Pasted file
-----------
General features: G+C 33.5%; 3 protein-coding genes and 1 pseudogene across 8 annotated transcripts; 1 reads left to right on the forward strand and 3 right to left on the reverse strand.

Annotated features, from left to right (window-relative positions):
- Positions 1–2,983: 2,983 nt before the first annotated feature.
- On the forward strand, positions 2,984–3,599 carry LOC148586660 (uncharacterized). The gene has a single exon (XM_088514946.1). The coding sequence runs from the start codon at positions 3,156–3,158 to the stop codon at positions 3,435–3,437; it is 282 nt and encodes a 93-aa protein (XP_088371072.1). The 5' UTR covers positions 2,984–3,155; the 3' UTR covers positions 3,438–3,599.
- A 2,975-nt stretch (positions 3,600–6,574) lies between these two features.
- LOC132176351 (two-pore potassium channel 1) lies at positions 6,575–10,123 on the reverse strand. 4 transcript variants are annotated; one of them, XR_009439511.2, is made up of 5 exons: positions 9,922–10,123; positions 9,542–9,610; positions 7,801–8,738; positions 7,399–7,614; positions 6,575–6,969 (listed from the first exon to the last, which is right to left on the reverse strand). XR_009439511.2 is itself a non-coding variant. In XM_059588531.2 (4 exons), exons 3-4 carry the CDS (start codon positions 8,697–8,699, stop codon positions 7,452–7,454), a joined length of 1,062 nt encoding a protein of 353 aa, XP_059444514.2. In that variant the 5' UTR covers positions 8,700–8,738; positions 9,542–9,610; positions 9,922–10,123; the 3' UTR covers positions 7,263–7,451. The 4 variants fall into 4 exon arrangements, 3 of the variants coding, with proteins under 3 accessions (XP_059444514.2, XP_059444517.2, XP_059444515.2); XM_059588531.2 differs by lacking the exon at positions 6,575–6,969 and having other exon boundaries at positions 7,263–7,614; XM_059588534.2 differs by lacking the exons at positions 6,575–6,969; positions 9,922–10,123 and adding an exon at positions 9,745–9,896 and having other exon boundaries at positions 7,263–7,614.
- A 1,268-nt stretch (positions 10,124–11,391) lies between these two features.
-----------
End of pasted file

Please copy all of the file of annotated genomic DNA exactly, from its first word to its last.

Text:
General features: G+C 33.5%; 3 protein-coding genes and 1 pseudogene across 8 annotated transcripts; 1 reads left to right on the forward strand and 3 right to left on the reverse strand.

Annotated features, from left to right (window-relative positions):
- Positions 1–2,983: 2,983 nt before the first annotated feature.
- On the forward strand, positions 2,984–3,599 carry LOC148586660 (uncharacterized). The gene has a single exon (XM_088514946.1). The coding sequence runs from the start codon at positions 3,156–3,158 to the stop codon at positions 3,435–3,437; it is 282 nt and encodes a 93-aa protein (XP_088371072.1). The 5' UTR covers positions 2,984–3,155; the 3' UTR covers positions 3,438–3,599.
- A 2,975-nt stretch (positions 3,600–6,574) lies between these two features.
- LOC132176351 (two-pore potassium channel 1) lies at positions 6,575–10,123 on the reverse strand. 4 transcript variants are annotated; one of them, XR_009439511.2, is made up of 5 exons: positions 9,922–10,123; positions 9,542–9,610; positions 7,801–8,738; positions 7,399–7,614; positions 6,575–6,969 (listed from the first exon to the last, which is right to left on the reverse strand). XR_009439511.2 is itself a non-coding variant. In XM_059588531.2 (4 exons), exons 3-4 carry the CDS (start codon positions 8,697–8,699, stop codon positions 7,452–7,454), a joined length of 1,062 nt encoding a protein of 353 aa, XP_059444514.2. In that variant the 5' UTR covers positions 8,700–8,738; positions 9,542–9,610; positions 9,922–10,123; the 3' UTR covers positions 7,263–7,451. The 4 variants fall into 4 exon arrangements, 3 of the variants coding, with proteins under 3 accessions (XP_059444514.2, XP_059444517.2, XP_059444515.2); XM_059588531.2 differs by lacking the exon at positions 6,575–6,969 and having other exon boundaries at positions 7,263–7,614; XM_059588534.2 differs by lacking the exons at positions 6,575–6,969; positions 9,922–10,123 and adding an exon at positions 9,745–9,896 and having other exon boundaries at positions 7,263–7,614.
- A 1,268-nt stretch (positions 10,124–11,391) lies between these two features.